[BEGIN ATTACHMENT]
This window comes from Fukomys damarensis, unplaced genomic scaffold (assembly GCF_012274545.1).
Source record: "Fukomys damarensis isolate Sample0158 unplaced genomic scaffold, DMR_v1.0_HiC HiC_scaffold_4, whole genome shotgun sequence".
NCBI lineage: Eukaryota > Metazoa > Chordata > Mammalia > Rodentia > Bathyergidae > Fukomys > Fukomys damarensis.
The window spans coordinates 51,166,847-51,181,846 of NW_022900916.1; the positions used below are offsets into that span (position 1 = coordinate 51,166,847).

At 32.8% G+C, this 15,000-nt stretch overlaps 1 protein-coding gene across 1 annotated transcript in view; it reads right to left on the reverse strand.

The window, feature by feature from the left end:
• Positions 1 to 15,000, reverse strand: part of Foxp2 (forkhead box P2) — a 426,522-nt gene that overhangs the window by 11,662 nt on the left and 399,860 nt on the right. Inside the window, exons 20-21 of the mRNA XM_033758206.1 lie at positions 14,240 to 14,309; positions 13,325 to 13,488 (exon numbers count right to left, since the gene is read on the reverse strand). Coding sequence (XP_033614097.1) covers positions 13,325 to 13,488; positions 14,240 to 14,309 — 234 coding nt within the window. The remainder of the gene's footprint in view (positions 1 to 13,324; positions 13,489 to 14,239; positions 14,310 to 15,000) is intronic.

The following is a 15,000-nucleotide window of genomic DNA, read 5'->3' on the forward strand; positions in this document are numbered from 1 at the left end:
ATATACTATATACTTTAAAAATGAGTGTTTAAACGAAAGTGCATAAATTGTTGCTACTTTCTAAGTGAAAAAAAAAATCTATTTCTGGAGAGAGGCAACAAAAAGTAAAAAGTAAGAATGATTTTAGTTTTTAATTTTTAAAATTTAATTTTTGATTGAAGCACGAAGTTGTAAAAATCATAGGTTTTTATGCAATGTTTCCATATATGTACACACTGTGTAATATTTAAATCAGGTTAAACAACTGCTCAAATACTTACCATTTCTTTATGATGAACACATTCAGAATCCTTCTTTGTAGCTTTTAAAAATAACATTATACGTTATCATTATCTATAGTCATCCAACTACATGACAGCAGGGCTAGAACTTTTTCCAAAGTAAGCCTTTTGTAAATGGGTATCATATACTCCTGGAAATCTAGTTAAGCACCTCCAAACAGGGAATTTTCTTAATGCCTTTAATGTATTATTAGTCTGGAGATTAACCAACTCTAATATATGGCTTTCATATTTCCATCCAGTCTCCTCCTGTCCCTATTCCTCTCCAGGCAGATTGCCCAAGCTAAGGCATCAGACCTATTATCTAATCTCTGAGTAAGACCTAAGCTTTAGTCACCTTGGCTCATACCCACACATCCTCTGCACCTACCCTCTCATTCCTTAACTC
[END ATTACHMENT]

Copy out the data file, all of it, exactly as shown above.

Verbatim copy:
This window comes from Fukomys damarensis, unplaced genomic scaffold (assembly GCF_012274545.1).
Source record: "Fukomys damarensis isolate Sample0158 unplaced genomic scaffold, DMR_v1.0_HiC HiC_scaffold_4, whole genome shotgun sequence".
NCBI lineage: Eukaryota > Metazoa > Chordata > Mammalia > Rodentia > Bathyergidae > Fukomys > Fukomys damarensis.
The window spans coordinates 51,166,847-51,181,846 of NW_022900916.1; the positions used below are offsets into that span (position 1 = coordinate 51,166,847).

At 32.8% G+C, this 15,000-nt stretch overlaps 1 protein-coding gene across 1 annotated transcript in view; it reads right to left on the reverse strand.

The window, feature by feature from the left end:
• Positions 1 to 15,000, reverse strand: part of Foxp2 (forkhead box P2) — a 426,522-nt gene that overhangs the window by 11,662 nt on the left and 399,860 nt on the right. Inside the window, exons 20-21 of the mRNA XM_033758206.1 lie at positions 14,240 to 14,309; positions 13,325 to 13,488 (exon numbers count right to left, since the gene is read on the reverse strand). Coding sequence (XP_033614097.1) covers positions 13,325 to 13,488; positions 14,240 to 14,309 — 234 coding nt within the window. The remainder of the gene's footprint in view (positions 1 to 13,324; positions 13,489 to 14,239; positions 14,310 to 15,000) is intronic.

The following is a 15,000-nucleotide window of genomic DNA, read 5'->3' on the forward strand; positions in this document are numbered from 1 at the left end:
ATATACTATATACTTTAAAAATGAGTGTTTAAACGAAAGTGCATAAATTGTTGCTACTTTCTAAGTGAAAAAAAAAATCTATTTCTGGAGAGAGGCAACAAAAAGTAAAAAGTAAGAATGATTTTAGTTTTTAATTTTTAAAATTTAATTTTTGATTGAAGCACGAAGTTGTAAAAATCATAGGTTTTTATGCAATGTTTCCATATATGTACACACTGTGTAATATTTAAATCAGGTTAAACAACTGCTCAAATACTTACCATTTCTTTATGATGAACACATTCAGAATCCTTCTTTGTAGCTTTTAAAAATAACATTATACGTTATCATTATCTATAGTCATCCAACTACATGACAGCAGGGCTAGAACTTTTTCCAAAGTAAGCCTTTTGTAAATGGGTATCATATACTCCTGGAAATCTAGTTAAGCACCTCCAAACAGGGAATTTTCTTAATGCCTTTAATGTATTATTAGTCTGGAGATTAACCAACTCTAATATATGGCTTTCATATTTCCATCCAGTCTCCTCCTGTCCCTATTCCTCTCCAGGCAGATTGCCCAAGCTAAGGCATCAGACCTATTATCTAATCTCTGAGTAAGACCTAAGCTTTAGTCACCTTGGCTCATACCCACACATCCTCTGCACCTACCCTCTCATTCCTTAACTC